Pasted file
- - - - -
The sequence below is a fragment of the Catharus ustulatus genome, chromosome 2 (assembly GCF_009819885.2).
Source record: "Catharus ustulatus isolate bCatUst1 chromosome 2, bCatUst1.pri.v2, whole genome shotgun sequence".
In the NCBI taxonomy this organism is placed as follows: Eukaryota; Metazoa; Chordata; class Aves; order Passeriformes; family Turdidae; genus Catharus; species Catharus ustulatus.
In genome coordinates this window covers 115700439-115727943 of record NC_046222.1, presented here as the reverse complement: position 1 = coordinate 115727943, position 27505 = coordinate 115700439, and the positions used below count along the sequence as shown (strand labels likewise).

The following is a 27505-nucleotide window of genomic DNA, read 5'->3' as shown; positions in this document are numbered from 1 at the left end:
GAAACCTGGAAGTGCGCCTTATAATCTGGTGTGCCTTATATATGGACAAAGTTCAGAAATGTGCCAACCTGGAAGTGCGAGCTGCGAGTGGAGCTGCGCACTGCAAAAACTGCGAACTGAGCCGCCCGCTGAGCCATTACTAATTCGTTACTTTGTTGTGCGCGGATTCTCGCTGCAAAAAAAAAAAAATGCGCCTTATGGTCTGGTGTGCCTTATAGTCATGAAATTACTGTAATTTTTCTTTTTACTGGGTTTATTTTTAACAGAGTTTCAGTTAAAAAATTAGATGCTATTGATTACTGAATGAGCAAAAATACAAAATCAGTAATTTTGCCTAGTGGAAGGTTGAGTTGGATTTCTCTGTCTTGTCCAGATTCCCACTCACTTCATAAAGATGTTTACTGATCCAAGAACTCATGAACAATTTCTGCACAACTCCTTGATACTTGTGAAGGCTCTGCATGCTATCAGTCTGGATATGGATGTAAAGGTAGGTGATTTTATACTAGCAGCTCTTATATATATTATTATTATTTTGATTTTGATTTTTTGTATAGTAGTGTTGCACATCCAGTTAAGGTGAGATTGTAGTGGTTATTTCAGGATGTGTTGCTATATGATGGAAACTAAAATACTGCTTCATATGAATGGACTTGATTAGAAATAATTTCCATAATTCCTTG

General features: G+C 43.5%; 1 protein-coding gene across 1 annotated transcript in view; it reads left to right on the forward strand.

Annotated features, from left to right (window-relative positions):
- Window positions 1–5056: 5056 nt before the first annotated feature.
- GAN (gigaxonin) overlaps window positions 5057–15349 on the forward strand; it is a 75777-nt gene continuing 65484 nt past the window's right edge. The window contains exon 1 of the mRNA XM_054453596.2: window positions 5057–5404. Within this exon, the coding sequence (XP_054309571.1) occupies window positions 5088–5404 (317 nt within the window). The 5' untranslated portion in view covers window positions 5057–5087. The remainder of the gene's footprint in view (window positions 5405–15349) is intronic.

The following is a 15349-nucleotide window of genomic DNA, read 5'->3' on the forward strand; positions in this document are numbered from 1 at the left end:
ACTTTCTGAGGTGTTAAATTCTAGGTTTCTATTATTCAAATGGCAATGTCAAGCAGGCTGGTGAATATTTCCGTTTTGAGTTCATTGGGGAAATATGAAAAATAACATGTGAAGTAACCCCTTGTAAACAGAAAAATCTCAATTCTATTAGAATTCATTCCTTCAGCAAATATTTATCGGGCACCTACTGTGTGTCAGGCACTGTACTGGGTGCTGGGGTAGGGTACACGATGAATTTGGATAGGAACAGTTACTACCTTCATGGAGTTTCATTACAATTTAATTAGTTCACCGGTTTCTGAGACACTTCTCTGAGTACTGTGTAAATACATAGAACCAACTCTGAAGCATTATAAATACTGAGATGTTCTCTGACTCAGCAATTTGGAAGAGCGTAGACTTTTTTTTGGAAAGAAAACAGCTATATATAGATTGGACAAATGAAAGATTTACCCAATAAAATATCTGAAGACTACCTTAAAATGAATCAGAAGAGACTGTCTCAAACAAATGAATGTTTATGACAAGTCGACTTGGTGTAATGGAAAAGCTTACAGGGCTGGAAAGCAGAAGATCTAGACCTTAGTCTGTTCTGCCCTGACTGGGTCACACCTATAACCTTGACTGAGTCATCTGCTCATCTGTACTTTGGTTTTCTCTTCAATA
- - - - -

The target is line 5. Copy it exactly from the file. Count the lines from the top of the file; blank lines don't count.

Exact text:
The following is a 27505-nucleotide window of genomic DNA, read 5'->3' as shown; positions in this document are numbered from 1 at the left end: